Ninth Circuit Fuels More Efficient Nationwide Class Settlement
Reversing itself in a 7-4 en banc decision, the Ninth Circuit reinstated a $210 million settlement in multidistrict class action litigation over the advertised fuel efficiency of Hyundai and Kia vehicles, making approval of nationwide class action settlements easier. In re Hyundai and Kia Fuel Economy Litigation, 2019 U.S. App. LEXIS 17047 at *5 (9th Cir. 2019). In its decision, the Ninth Circuit applied a lower standard to Rule 23(b)(3) predominance analysis in the settlement context—as opposed to a contested class certification motion—for issues of choice-of-law and reliance under state consumer protection statutes. Judge Ikuta argues in dissent that this may not be consistent with controlling Supreme Court precedent, Amchem Prods., Inc. v. Windsor, 521 U.S. 591, 623 (1997).
The en banc opinion reverses the earlier ruling of a three-judge panel holding that courts must engage in the same “rigorous predominance analysis” in both settlement and litigation contexts. In re Hyundai and Kia Fuel Econ. Litig., 881 F.3d 679, 693 (9th Cir. 2018) rv’d 2019 U.S. App. LEXIS 17047 (9th Cir. 2019). The three-judge panel had vacated certification of a nationwide settlement class, relying heavily on Amchem, which held that district courts must give “heightened attention in the settlement context” to the definition of the class or subclass. The panel held that the district court erred by certifying a class without engaging in a detailed choice-of-law analysis under the laws of multiple states to determine the predominance of a common question of law. In re Hyundai and Kia Fuel Econ. Litig., 881 F.3d 679, 703 (9th Cir. 2018). The panel also held that that the district court erred by not requiring individualized evidence of reliance to establish that each class member was actually exposed to the advertisements at issue. Id. at 704.
Distinguishing Amchem, the en banc panel affirmed Central District of California Judge George H. Wu’s 2015 final settlement approval order, disagreeing with the earlier panel decision in two key respects.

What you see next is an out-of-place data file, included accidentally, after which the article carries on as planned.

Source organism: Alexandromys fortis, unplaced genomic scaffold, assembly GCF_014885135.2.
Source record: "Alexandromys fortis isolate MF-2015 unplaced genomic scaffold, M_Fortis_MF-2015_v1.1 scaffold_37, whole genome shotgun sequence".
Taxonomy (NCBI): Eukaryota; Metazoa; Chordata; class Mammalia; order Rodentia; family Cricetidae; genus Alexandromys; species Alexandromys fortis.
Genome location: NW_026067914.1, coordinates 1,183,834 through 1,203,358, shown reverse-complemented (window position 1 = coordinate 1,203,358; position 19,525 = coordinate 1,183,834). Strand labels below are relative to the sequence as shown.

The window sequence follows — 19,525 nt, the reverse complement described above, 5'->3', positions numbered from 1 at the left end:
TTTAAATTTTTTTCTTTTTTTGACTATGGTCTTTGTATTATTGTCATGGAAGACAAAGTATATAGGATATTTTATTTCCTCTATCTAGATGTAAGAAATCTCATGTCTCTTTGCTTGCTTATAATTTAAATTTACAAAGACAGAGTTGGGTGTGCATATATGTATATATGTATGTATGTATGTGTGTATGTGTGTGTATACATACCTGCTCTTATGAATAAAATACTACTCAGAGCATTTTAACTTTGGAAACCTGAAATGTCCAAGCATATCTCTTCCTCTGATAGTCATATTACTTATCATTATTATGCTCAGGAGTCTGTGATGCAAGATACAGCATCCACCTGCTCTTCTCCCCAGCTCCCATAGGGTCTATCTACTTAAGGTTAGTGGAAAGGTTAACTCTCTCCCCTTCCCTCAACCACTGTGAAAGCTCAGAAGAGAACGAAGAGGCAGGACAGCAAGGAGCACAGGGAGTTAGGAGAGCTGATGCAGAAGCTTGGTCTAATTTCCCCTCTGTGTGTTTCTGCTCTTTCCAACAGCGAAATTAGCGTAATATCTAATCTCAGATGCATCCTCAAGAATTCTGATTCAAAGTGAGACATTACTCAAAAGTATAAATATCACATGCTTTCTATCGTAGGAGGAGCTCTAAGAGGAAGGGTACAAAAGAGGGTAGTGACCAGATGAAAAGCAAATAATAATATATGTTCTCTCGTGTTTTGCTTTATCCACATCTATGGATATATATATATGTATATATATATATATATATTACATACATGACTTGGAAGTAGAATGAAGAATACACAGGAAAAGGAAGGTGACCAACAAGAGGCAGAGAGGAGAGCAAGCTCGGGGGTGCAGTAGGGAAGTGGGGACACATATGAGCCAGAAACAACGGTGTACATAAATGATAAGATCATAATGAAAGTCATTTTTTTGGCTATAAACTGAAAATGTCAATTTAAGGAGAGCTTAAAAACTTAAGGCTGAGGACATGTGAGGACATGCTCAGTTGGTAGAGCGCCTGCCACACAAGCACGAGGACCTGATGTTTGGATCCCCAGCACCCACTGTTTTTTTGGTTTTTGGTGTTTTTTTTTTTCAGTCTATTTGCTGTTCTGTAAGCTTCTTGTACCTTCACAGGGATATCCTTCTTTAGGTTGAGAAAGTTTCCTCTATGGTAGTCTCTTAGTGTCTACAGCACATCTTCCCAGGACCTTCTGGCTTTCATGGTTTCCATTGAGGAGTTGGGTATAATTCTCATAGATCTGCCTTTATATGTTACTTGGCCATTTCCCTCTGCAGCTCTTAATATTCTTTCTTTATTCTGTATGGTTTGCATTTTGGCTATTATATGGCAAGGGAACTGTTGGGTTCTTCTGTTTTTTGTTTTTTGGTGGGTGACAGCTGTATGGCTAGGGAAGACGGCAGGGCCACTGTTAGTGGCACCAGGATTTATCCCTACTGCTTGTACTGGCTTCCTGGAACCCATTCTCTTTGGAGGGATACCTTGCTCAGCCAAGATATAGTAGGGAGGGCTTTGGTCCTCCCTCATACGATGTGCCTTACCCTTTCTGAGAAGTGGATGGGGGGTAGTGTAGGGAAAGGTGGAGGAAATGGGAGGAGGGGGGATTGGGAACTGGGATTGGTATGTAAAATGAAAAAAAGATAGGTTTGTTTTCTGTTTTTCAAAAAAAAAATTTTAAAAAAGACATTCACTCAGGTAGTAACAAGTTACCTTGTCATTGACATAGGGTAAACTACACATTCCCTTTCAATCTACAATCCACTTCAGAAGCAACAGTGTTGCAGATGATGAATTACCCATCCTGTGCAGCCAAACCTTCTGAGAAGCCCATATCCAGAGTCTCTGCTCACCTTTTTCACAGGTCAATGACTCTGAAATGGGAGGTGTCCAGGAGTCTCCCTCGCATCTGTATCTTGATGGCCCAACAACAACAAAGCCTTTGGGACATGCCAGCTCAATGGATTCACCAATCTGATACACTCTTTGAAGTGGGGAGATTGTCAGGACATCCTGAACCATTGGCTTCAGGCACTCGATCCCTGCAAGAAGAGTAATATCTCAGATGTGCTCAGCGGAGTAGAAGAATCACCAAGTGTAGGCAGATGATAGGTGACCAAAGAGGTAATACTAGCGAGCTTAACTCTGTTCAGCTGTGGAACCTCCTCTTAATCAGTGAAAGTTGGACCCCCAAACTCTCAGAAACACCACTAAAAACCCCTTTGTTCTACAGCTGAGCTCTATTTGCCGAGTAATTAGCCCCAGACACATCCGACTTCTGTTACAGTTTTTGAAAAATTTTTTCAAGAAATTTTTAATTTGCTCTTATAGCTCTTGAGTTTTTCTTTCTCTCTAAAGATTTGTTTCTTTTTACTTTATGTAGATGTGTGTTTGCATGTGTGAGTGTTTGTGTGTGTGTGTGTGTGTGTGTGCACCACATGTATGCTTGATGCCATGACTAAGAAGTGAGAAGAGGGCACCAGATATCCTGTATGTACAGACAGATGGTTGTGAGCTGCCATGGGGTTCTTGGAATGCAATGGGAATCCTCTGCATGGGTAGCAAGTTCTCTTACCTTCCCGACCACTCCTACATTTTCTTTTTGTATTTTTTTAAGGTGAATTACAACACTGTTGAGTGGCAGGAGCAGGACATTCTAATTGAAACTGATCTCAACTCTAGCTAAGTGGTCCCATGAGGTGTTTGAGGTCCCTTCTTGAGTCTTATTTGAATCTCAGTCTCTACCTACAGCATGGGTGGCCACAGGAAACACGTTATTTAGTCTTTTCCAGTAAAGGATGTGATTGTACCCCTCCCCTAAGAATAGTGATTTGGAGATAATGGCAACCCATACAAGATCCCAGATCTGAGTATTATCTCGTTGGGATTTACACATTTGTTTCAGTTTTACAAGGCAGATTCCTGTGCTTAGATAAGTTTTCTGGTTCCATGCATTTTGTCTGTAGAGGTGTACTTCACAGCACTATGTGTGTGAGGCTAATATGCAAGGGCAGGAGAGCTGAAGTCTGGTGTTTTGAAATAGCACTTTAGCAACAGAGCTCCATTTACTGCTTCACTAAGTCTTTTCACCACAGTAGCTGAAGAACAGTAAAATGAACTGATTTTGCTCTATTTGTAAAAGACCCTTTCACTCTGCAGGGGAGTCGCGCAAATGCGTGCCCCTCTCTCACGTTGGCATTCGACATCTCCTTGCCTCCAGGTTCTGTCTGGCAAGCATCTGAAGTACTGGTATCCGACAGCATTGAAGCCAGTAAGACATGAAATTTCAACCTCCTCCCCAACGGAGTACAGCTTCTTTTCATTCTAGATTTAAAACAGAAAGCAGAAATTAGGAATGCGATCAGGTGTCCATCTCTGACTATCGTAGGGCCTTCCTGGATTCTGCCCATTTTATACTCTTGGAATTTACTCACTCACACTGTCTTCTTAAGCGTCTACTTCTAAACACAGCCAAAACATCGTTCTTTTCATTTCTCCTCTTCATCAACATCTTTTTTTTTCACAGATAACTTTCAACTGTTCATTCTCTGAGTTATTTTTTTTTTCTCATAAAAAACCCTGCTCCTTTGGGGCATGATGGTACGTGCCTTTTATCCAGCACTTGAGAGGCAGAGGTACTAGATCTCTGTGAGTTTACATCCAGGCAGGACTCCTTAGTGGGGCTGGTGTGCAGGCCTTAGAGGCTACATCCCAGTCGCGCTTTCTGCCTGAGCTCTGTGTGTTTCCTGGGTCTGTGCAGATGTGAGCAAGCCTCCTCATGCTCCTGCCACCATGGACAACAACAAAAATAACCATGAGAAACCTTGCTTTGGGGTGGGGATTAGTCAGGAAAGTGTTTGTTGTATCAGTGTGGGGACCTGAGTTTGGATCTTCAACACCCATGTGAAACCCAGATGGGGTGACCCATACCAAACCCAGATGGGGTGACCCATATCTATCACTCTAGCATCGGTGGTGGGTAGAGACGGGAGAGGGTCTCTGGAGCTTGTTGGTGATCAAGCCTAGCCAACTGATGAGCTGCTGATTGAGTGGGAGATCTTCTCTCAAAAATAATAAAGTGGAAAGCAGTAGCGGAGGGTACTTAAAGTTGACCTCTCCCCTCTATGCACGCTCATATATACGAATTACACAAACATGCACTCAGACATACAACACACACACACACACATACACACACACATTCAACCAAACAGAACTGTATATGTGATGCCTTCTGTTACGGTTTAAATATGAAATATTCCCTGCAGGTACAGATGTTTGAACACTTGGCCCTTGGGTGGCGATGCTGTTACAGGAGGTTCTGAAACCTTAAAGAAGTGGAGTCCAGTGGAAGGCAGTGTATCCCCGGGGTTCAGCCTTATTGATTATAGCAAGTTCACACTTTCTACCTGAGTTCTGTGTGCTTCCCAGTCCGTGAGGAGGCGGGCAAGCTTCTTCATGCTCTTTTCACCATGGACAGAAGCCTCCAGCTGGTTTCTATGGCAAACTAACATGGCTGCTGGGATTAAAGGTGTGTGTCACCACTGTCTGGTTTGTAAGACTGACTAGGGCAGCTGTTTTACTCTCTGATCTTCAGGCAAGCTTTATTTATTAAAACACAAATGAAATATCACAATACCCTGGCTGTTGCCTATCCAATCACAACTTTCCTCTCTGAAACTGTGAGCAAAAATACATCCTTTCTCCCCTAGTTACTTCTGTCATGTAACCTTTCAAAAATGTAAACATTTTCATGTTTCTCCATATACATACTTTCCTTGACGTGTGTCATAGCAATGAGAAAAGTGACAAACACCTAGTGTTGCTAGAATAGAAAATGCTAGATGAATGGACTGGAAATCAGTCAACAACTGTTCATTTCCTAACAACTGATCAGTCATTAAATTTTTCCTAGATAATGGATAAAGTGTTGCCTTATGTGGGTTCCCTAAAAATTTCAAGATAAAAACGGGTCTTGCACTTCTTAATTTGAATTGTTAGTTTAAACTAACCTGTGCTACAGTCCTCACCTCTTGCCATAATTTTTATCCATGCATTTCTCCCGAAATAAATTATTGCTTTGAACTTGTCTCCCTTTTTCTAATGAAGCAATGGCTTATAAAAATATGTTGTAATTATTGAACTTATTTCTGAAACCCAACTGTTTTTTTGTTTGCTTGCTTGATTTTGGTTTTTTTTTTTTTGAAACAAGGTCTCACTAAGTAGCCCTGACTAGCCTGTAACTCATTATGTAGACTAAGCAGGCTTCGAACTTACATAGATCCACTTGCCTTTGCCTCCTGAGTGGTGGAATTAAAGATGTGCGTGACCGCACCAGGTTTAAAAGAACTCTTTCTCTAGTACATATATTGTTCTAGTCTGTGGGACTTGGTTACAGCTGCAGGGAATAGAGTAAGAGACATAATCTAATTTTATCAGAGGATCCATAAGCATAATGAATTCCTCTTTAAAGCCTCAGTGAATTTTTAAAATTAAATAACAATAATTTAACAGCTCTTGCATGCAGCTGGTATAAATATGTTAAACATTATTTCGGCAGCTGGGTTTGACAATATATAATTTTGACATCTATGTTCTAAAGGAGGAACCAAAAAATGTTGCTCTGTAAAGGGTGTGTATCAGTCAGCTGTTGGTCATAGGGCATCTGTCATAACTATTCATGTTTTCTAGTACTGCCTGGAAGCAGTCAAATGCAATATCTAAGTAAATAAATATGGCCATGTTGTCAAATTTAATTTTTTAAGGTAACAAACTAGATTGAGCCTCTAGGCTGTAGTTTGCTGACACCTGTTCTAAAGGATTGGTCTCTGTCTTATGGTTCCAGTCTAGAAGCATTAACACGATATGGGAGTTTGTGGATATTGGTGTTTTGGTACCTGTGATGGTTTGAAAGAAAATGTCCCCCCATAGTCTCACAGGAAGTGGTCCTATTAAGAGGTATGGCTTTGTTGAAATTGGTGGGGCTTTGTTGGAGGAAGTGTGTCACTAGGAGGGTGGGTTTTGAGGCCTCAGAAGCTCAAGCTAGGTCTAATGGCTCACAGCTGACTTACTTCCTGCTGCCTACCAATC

First, the en banc panel applied a lower threshold for proof of class exposure sufficient to establish reliance on allegedly misleading advertising in the settlement context. As part of predominance analysis, a class can only be certified if the relevant class is limited to members who were exposed to, and relied on, such advertising. Mazza v. American Honda Motor Co., 666 F.3d 581, 596 (9th Cir. 2012). The en banc decision seemingly limits the settlement applicability of Mazza, reasoning that Hyundai’s and Kia’s uniform alleged misrepresentations in nationwide advertising were sufficient to establish reliance, and did not require individualized proof. According to the en banc panel, the predominance inquiry is mainly concerned with “the balance between individual and common issues” and potential individual questions of reliance did not predominate because they primarily concerned trial manageability issues. In re Hyundai and Kia Fuel Econ. Litig., 2019 U.S. App. LEXIS 17047 at *24-25 (9th Cir. 2019).
Second, the en banc panel determined that variations in state law did not defeat predominance. In Mazza, the court had held that district courts cannot sidestep a full choice-of-law analysis in nationwide class actions. 666 F.3d 581, 590-91. The en banc panel here sidestepped Mazza, holding that California law applied by default because objectors challenging the class settlement had failed to present an adequate choice-of-law analysis or explain how, under California’s choice-of-law principles, application of foreign law was required. In re Hyundai and Kia Fuel Econ. Litig., 2019 U.S. App. LEXIS 17047 at *27 (9th Cir. 2019). Again noting the absence of trial manageability concerns, the en banc panel determined that common questions of law and fact predominated notwithstanding any differences in state law, because the claims revolved around a “common nucleus of facts,”—Hyundai’s and Kia’s fuel economy representations—and “differing [state law] remedies do not preclude class certification.” Id. at *30 (9th Cir. 2019). The en banc panel’s decision seems to revive the less stringent, pre-Amchem view of class certification in the settlement context, at least as to predominance analysis. Whether this view will withstand Supreme Court scrutiny is yet unclear.
* Kathryn Kafka, a law student at the University of Southern California’s Gould School of Law, is a summer associate in the firm’s San Francisco office.